Fighting a losing battle

Browsing around a blog that I read from time to time, one of those I sometimes comment on, who doesn’t comment on mine etc etc I noticed an interesting photo.

It referred to ‘Fisherpeople’, and the comment was:

So very PC – does anyone ever say this.

I held up my hand and wrote yes.

And pointed out that years ago, we had firemen and policemen and now we have firefighters and police officers. Admittedly, fisherpeople is pretty clumsy, but when I have been writing about the Gib/Spain fishing dispute that is what I have used.

I don’t care if 100% of the Spaniards fishing in Gib waters are men, I don’t see why the assumption should be that they are, and that the male default takes precedence.

There are women who fish, angle, whatever. There will no doubt be women who fish at sea. So why call them fishermen?

One commenter asked why can’t fishermen refer to anyone who fishes? And referred to it as a crime against the language.

Why not call anyone fishing a fisherwoman in that case?

It is a very long and a very hard battle to try and escape from the masculine default. This isn’t about linguistics, or political correctness, this is about men being in charge and women having a subservient position in society.

Men chairing meetings, men in the police, men in the fire service. While ever we refer to men doing something – chairmen, firemen, policemen, fishermen – it implies that women have no part.

This language continues to perpetuate the concept that basically, men work, men are in charge and women do, well nothing really. Or if they do, they are token men and don’t mind being referred to as men.

So well done, Newfoundland, for referring to fisherpeople. If it wasn’t so cold, I would think about moving there.

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About roughseasinthemed

I write about my life as an English person living in Spain and Gibraltar, on Roughseas, subjects range from politics and current developments in Gib to book reviews, cooking and getting on with life. My views and thoughts on a variety of topics - depending on my mood of the day - can be found over on Clouds. A few pix are over on Everypic - although it is not a photoblog. And of course my dog had his own blog, but most of you knew that anyway. Pippadogblog etc
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16 Responses to Fighting a losing battle

  1. davidprosser says:

    I’ve known both a chairperson and a chairwoman, a policeman and policewoman. I’ve heard of fisherpeople ( though rarely) but though we have a fireman a firewoman just doesn’t sound right and firepeople is almost as bad.I think we’ll have to come up with a whole new concept there like blazemen and women perhaps?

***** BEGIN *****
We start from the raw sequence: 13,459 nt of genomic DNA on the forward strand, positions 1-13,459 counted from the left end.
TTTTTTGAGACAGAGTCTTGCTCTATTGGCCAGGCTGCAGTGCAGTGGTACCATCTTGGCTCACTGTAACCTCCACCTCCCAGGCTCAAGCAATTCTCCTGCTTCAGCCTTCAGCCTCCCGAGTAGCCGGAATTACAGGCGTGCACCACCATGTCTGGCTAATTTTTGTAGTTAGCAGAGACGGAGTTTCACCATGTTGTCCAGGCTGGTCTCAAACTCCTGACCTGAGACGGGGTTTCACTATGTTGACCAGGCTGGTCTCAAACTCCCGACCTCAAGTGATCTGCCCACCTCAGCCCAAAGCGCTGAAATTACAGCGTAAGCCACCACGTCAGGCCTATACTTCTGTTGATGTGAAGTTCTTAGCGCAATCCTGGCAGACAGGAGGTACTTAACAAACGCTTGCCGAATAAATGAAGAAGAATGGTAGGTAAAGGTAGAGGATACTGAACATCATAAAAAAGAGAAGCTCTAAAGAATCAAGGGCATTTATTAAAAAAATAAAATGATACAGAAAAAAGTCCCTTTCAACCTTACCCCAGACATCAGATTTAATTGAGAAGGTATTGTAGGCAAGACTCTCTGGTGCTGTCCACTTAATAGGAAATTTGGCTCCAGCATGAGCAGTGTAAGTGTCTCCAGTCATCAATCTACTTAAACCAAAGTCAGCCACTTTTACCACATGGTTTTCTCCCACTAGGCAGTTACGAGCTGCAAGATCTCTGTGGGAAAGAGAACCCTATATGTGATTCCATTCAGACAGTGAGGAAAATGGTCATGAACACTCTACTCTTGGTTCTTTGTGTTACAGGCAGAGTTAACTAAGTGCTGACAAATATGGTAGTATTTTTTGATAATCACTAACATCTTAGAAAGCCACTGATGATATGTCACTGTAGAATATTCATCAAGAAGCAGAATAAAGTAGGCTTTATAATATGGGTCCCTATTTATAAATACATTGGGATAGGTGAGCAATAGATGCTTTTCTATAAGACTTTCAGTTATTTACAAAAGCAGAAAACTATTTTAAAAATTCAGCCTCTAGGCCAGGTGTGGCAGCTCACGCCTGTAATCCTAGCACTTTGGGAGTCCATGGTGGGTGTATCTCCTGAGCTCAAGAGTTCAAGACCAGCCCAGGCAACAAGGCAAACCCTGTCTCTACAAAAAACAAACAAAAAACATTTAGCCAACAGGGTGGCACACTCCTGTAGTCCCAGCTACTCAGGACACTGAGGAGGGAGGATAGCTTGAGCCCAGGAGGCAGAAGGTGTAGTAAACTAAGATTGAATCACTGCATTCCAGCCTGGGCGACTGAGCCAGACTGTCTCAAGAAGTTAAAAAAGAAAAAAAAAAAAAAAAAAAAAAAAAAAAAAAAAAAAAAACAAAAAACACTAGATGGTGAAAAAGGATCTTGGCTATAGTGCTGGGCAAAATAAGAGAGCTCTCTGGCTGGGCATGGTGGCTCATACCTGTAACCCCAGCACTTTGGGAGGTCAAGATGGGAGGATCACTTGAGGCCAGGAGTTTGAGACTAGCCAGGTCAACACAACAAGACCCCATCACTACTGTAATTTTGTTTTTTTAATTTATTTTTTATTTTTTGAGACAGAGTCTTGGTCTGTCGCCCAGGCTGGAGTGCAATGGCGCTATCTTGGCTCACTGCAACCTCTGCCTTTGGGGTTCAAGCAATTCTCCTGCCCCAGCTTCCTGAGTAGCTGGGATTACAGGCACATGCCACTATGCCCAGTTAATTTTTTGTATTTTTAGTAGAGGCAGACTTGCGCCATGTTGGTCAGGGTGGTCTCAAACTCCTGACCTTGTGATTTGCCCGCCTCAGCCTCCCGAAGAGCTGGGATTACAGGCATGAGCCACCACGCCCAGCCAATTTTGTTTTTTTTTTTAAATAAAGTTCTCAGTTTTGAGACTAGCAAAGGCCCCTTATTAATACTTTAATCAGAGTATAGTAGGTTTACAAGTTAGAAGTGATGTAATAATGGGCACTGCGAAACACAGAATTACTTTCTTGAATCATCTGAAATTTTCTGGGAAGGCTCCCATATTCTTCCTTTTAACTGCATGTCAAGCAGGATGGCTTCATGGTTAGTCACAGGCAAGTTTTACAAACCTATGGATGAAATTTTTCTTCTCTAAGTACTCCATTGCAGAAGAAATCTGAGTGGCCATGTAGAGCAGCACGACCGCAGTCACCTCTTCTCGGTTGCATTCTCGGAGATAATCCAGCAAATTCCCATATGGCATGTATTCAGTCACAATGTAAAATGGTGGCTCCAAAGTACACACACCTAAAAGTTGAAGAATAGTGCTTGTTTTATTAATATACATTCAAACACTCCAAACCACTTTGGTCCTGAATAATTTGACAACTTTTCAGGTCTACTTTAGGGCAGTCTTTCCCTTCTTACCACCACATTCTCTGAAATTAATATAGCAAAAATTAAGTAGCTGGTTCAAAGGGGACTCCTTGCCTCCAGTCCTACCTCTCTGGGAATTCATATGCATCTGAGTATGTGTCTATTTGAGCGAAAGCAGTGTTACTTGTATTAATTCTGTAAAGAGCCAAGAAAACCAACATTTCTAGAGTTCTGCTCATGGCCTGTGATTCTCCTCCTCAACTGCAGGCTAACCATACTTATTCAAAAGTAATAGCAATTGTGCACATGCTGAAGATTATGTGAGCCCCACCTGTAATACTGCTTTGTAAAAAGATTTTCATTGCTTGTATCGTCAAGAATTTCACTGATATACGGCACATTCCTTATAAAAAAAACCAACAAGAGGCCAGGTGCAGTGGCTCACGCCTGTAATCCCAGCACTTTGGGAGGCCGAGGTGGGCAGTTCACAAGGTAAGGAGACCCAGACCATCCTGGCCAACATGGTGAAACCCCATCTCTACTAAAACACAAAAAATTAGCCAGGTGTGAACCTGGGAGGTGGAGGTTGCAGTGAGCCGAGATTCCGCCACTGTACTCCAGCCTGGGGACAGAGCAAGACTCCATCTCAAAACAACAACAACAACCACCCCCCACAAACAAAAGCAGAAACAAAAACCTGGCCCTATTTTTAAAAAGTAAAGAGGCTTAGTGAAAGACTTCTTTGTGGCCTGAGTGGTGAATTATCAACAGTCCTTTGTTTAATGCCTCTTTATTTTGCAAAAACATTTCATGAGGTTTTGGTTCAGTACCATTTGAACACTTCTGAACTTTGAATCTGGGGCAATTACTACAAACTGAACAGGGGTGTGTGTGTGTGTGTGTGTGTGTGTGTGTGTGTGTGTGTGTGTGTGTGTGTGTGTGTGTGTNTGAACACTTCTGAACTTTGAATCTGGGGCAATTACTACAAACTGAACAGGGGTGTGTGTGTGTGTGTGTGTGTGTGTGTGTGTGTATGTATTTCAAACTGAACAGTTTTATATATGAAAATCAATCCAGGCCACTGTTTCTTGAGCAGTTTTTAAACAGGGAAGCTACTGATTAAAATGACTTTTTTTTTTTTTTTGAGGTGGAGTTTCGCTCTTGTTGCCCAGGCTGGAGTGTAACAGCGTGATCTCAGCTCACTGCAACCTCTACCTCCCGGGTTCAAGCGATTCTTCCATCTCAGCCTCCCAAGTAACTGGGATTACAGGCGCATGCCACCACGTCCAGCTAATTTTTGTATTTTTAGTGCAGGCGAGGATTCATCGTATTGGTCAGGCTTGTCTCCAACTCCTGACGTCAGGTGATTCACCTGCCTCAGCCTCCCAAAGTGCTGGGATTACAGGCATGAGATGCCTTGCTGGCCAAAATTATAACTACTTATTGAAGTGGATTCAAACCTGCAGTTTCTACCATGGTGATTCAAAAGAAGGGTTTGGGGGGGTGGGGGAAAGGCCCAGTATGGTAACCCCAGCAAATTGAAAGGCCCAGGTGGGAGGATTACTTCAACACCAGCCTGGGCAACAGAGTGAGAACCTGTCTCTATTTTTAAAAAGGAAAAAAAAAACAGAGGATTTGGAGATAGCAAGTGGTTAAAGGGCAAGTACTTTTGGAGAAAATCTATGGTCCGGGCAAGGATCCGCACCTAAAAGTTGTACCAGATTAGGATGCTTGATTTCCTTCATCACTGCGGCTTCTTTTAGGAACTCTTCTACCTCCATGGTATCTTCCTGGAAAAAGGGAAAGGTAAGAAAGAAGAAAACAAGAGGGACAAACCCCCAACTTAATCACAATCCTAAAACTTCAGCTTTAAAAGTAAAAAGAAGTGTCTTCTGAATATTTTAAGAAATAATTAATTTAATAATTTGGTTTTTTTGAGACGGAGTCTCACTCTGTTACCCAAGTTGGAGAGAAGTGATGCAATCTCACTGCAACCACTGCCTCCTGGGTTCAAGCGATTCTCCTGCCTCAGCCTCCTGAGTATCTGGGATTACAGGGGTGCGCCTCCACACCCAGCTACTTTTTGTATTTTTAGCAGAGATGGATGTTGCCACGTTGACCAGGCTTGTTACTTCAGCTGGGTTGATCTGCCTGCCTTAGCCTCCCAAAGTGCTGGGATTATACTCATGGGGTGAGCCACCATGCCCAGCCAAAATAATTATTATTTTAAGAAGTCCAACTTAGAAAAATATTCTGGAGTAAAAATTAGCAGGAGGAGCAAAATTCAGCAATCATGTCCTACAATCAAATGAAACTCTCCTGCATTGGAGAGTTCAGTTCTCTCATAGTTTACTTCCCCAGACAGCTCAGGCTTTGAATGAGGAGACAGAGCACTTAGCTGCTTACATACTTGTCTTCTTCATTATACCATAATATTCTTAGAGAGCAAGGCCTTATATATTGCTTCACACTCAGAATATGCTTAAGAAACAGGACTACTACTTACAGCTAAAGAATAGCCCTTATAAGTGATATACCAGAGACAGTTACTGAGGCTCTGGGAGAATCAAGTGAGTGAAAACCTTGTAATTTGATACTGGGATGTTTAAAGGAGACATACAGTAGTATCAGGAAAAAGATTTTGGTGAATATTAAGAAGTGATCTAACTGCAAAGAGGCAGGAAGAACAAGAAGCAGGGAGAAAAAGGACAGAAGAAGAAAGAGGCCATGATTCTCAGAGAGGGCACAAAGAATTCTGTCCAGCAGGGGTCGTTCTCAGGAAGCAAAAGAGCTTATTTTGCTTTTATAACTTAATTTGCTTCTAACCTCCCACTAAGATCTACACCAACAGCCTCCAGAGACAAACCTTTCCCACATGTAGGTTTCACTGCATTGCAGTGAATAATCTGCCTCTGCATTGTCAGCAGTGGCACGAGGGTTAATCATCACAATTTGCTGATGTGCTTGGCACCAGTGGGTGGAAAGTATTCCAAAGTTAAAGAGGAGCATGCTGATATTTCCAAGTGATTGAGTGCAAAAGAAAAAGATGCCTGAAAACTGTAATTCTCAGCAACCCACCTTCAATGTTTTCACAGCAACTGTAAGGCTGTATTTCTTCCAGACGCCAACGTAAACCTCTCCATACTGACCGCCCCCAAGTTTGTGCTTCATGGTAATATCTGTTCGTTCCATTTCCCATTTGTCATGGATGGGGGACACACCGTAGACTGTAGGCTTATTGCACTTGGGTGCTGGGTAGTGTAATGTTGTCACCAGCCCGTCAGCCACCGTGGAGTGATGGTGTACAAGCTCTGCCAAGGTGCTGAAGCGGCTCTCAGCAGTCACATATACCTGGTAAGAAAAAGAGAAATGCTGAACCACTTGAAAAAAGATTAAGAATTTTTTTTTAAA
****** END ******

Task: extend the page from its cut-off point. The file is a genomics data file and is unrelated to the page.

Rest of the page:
xxx Hugs xxx

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    • I have written endlessly about the chairing issue, what to call people who chair meetings. I go for chair these days, although when I was trying to be diplomatic (!) in the past I usually worded it to refer to someone who chaired the meeting.

      I think police and fire are easy. It’s years since journalists referred to firemen, they just overnight became firefighters. And although PCs technically aren’t officers, it’s just as easy to call anyone in the police force a police officer.

      People don’t seem to realise language changes, and so it should. I dig my heels in at a lot of slang, but I think linguistic changes to reflect societal changes ie women joining all uniformed services, is deserved.

      We all live in the past to some extent, but wanting to hide women away doesn’t do it for me. Not that I agree with fishing, being a right-on vegetarian, but I do applaud Newfoundland for getting their sign right.

      Like

  2. Andrew says:

    I was at a board meeting yesterday. I referred to the person chairing the meeting as George. It seemed a good solution as that was his name.

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    • I try and conduct all my meetings on first name basis 🙂

      I’ve gone through the whole progression of what to call people who chair meetings. As a kid my dad informed me that women who chaired meetings should be addressed as Madam Chairman, some 20 odd years later I worked for Madam Chairman.

      But by then, I’d started to ponder the logic. On one of the newspapers I asked what to call the woman who chaired the parish council. She clearly wasn’t a man, so chairman didn’t sound right. I think we agreed on chairwoman.

      Later again though in the NHS, we moved in more heavily political circles. All our MPs were labour, our local councils were well left, we had to deal with charity organisations and NGOs who invariably had lefty councillors.

      If we wanted to get anything done, calling the women ‘Madam Chairman’ wouldn’t work. I started using Chair to refer to my blue rinsed Tory MC. She didn’t like it, but didn’t argue. I watched all the other senior staff incl directors bite the bullet.